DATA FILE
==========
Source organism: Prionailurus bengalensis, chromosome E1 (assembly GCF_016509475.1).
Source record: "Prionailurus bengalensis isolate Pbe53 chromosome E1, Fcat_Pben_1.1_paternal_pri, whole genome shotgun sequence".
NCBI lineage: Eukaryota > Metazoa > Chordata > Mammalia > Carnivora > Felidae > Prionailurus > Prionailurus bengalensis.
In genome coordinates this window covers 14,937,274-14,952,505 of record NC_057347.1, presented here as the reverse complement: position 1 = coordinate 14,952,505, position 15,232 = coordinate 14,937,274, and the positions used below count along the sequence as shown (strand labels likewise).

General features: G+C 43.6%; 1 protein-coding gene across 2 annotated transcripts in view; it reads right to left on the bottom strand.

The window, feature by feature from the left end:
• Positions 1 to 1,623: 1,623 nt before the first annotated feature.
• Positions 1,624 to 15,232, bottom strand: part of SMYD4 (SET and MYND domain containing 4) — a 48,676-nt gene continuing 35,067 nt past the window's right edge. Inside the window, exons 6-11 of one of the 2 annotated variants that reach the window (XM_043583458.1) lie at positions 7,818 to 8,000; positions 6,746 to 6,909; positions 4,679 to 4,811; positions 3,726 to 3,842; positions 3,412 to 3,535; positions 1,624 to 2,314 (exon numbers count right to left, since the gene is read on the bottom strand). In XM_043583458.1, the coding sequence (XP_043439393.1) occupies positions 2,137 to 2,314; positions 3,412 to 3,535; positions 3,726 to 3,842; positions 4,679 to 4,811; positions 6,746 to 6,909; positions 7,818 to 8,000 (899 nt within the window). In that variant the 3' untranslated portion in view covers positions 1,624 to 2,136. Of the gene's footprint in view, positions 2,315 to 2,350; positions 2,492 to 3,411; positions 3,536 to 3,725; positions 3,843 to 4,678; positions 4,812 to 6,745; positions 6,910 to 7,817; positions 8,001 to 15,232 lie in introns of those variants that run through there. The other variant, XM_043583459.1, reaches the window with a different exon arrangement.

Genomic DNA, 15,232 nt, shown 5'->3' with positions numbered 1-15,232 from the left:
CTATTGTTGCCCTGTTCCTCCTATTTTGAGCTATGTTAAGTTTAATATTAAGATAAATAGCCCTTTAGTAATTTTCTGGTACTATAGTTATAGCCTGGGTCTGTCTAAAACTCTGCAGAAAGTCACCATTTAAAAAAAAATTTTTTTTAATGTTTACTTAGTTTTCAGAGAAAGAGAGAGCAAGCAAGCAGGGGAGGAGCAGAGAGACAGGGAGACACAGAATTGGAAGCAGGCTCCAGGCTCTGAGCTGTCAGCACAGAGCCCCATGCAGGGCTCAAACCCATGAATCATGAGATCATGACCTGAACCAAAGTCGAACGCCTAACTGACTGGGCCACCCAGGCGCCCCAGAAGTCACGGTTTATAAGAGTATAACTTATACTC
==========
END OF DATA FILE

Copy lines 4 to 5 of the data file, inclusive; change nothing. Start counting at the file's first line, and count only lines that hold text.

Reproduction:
In genome coordinates this window covers 14,937,274-14,952,505 of record NC_057347.1, presented here as the reverse complement: position 1 = coordinate 14,952,505, position 15,232 = coordinate 14,937,274, and the positions used below count along the sequence as shown (strand labels likewise).

General features: G+C 43.6%; 1 protein-coding gene across 2 annotated transcripts in view; it reads right to left on the bottom strand.